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J Infect Dis. 2008 May 15;197(10):1394-401. doi: 10.1086/587697.

Coinfection with herpes simplex virus type 2 is associated with reduced HIV-specific T cell responses and systemic immune activation.

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Department of Medicine, University of Toronto, Toronto, Canada.



Chronic coinfection with herpes simplex virus type 2 (HSV-2) and human immunodeficiency virus (HIV) has been associated with an increased HIV viral load and more rapid disease progression, perhaps related to HSV-2-associated alterations in host immunity.


Studies were nested within (1) a cross-sectional study of men coinfected with HIV and HSV-2 and (2) women not infected with HIV, both before and after HSV-2 acquisition. HSV-2 infection status was determined by ELISA. HIV-specific CD8(+) T cell epitopes were mapped, and proliferation of HIV-specific cells was also assessed. Systemic inflammatory and regulatory T cell populations were assayed by flow cytometry.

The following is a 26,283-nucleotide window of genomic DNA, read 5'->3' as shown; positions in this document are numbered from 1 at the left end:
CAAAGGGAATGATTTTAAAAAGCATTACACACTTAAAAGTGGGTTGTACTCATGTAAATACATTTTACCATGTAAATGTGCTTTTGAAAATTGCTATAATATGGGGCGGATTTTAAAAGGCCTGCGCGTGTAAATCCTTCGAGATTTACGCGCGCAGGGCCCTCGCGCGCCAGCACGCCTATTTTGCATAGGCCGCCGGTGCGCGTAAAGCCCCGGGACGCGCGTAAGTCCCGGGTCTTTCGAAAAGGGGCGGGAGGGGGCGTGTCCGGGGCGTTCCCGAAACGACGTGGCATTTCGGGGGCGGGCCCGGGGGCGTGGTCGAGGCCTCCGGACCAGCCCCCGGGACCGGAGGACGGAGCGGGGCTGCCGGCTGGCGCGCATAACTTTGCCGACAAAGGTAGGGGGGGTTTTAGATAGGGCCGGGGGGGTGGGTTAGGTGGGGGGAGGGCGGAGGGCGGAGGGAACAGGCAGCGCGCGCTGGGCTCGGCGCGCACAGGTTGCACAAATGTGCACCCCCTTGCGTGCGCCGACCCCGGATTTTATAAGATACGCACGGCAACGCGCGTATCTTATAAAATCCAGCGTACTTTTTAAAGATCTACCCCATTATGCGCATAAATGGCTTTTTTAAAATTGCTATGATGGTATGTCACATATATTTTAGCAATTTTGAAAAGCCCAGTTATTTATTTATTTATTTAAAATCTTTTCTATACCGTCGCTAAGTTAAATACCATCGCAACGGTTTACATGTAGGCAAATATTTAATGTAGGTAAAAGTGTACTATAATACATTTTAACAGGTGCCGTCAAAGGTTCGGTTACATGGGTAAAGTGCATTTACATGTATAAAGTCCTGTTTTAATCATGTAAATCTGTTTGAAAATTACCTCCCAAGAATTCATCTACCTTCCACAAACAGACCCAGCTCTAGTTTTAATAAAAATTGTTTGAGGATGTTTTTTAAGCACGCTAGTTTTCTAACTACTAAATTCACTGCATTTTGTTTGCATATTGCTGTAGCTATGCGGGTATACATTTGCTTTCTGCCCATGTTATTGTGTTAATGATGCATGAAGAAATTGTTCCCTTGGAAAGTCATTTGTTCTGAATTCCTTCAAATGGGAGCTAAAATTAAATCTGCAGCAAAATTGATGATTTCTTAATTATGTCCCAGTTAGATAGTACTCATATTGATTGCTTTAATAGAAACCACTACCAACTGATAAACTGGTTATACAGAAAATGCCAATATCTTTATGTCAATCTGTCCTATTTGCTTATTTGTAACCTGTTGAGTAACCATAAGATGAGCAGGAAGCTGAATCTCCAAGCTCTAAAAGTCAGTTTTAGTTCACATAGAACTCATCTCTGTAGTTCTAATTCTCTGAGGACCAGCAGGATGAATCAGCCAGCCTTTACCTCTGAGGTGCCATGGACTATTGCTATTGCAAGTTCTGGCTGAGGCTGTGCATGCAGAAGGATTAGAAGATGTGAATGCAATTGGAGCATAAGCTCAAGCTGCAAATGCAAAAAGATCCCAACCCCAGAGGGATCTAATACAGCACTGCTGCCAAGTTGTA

The breadth of both the HIV-specific CD8(+) T cell interferon-gamma and proliferative responses was reduced in participants coinfected with HIV and HSV-2, independent of the HIV plasma viral load and CD4(+) T cell count, and the magnitude of the responses was also reduced. HSV-2 infection in this group was associated with increased T cell CD38 expression but not with differences in the proportion of CD4(+) FoxP3(+) regulatory T cells. However, in women not infected with HIV, acquisition of HSV-2 was associated with an increase in the proportion of regulatory T cells.


HSV-2 coinfection was associated with reduced HIV-specific T cell responses and systemic inflammation. The immune effects of HSV-2 may underlie the negative impact that this coinfection has on the clinical course of HIV infection.

[Indexed for MEDLINE]

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